NEAR rehabilitating St. Clair Place on city’s near east side
INDIANAPOLIS (WISH) — There’s an ongoing effort to revitalize Indianapolis’ near east side neighborhood.
A non-profit group called NEAR has been working for several years to build new homes and fix up existing homes.
When Near East Side Renewal began working in 2009, nearly half the properties in St. Clair Place were vacant.
The picture is a bit different seven years later, for the better.
Many vacant lots have turned into new homes.
“We are proud of over 80 houses that we’ve developed in St. Clair Place,” NEAR Executive Director John Franlin Hay said.
“We are a non-profit organization. We’re a community based organization,” he said.
He said there’s been great progress on streets like Hamilton Avenue, where Casey Dodson has lived for 33 years.
“It’s been overwhelming to see all the new houses coming up, but I think it’s a great idea, it’s got the neighborhood looking much better,” she said.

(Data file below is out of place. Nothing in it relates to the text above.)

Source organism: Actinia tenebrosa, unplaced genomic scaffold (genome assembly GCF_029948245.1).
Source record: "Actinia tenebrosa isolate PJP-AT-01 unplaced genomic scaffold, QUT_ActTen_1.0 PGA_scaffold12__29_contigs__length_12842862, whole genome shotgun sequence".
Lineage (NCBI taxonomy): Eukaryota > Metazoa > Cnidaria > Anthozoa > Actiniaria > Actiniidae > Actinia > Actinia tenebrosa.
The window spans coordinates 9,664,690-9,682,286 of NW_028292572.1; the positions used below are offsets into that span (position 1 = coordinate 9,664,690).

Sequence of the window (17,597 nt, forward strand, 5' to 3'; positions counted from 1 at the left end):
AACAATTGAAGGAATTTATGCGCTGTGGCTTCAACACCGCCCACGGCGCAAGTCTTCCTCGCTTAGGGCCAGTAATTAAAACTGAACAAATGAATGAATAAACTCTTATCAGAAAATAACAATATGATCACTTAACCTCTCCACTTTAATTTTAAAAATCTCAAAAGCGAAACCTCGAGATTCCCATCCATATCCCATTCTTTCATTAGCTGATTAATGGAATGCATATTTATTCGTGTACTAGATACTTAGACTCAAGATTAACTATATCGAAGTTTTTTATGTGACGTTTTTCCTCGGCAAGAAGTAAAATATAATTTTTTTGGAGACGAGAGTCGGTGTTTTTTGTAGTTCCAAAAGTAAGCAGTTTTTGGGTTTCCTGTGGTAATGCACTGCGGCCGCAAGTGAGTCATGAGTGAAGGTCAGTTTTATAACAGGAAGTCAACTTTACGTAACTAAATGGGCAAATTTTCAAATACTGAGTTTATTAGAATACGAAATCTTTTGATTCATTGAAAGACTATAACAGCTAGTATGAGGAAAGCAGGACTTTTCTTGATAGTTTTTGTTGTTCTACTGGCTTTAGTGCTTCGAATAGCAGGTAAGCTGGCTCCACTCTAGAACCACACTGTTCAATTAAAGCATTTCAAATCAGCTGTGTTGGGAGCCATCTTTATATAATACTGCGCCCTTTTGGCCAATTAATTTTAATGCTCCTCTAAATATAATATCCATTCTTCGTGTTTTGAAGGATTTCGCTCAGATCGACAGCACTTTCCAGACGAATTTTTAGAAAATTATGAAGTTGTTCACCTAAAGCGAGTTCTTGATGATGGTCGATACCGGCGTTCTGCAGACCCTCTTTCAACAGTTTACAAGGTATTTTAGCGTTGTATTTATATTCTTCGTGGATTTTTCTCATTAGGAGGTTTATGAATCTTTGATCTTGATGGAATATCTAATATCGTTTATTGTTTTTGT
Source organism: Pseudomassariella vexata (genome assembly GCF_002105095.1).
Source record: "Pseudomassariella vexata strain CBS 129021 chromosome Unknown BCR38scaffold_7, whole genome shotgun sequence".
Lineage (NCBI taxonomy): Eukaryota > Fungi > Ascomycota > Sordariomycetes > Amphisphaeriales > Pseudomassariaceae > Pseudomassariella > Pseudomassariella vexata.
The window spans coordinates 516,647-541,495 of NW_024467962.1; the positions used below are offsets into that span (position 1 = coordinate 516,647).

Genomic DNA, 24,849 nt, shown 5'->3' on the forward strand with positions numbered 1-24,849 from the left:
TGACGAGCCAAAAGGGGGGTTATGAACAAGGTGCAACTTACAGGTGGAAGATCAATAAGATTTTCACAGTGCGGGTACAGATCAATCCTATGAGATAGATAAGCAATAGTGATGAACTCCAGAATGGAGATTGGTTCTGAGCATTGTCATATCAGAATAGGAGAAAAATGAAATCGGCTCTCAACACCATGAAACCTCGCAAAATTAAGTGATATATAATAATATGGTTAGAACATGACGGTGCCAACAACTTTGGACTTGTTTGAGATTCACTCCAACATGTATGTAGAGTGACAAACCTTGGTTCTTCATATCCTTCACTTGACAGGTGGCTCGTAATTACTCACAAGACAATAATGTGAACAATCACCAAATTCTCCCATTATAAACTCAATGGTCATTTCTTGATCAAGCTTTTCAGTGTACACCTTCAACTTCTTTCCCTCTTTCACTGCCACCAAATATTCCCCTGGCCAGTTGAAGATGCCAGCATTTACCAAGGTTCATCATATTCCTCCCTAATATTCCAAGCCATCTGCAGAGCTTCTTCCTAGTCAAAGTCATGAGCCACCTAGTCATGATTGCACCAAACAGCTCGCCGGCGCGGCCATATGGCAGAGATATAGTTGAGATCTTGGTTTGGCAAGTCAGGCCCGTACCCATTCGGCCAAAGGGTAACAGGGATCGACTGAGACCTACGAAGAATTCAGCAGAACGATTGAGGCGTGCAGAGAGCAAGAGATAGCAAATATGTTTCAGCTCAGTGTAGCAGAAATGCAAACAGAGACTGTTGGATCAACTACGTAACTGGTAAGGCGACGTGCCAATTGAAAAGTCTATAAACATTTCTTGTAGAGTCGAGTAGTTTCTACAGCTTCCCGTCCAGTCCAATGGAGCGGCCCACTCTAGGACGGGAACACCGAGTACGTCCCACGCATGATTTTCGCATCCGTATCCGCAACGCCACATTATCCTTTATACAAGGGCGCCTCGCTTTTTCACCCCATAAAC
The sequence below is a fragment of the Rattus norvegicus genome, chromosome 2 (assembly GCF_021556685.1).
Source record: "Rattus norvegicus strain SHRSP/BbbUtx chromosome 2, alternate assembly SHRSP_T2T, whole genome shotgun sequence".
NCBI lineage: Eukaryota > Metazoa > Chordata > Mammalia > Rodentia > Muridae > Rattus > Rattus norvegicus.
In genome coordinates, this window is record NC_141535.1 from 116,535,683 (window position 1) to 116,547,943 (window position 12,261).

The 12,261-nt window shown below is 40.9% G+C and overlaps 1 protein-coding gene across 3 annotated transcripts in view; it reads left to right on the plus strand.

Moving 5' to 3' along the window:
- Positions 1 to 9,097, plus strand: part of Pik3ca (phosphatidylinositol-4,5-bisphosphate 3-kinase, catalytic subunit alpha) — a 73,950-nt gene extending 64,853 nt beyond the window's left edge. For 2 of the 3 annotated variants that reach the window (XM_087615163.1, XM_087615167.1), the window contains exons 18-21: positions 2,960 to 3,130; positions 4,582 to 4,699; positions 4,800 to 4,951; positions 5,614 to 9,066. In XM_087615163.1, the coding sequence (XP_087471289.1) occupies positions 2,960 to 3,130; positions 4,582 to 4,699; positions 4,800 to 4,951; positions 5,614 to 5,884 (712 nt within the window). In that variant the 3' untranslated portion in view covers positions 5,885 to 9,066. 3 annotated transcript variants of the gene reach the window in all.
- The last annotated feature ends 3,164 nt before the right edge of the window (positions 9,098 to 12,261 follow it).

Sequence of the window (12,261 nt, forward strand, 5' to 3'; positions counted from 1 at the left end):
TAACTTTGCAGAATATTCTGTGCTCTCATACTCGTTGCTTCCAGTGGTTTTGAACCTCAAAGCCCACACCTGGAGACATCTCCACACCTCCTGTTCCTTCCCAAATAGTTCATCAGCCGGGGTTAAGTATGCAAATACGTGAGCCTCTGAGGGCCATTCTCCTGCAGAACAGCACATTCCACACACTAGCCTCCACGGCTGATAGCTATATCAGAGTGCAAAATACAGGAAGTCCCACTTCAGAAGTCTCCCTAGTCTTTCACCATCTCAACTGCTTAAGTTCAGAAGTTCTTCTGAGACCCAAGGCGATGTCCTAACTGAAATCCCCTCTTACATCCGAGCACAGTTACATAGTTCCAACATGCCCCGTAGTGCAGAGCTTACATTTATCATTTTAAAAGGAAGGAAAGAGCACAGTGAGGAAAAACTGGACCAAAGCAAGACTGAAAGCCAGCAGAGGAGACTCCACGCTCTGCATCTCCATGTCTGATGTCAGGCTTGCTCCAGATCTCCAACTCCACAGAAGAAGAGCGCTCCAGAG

NEAR builds new homes and help current residents fix up their properties.
“We’ve assisted with homeowner repair for 150 houses in St. Clair Place,” he said.
The group’s focus is keeping current residents in their homes and placing income caps on those purchasing or renting the new homes.
“We’re encouraging folks to reinvest in this neighborhood and making the first option an opportunity for folks who have limited income,” he said.
He said violent crime has gone down significantly since they began work in St. Clair Place.
Dodson said she feels safer with the new homes and the new neighbors moving in.
“I think it will do very good things for the neighborhood,” she said, “I think we’ll have new families come in and new kids to play with.”
Franklin Hay calls this area a work in progress and his organization will continue its mission with new parks and more new homes.
“We are very happy about what’s taken place in St. Clair Place thus far, we are hopeful for the future,” he said.
NEAR is working with the city county council to enact some property tax caps for the current residents in those neighborhoods to make sure they can afford to keep living there even as the property values climb.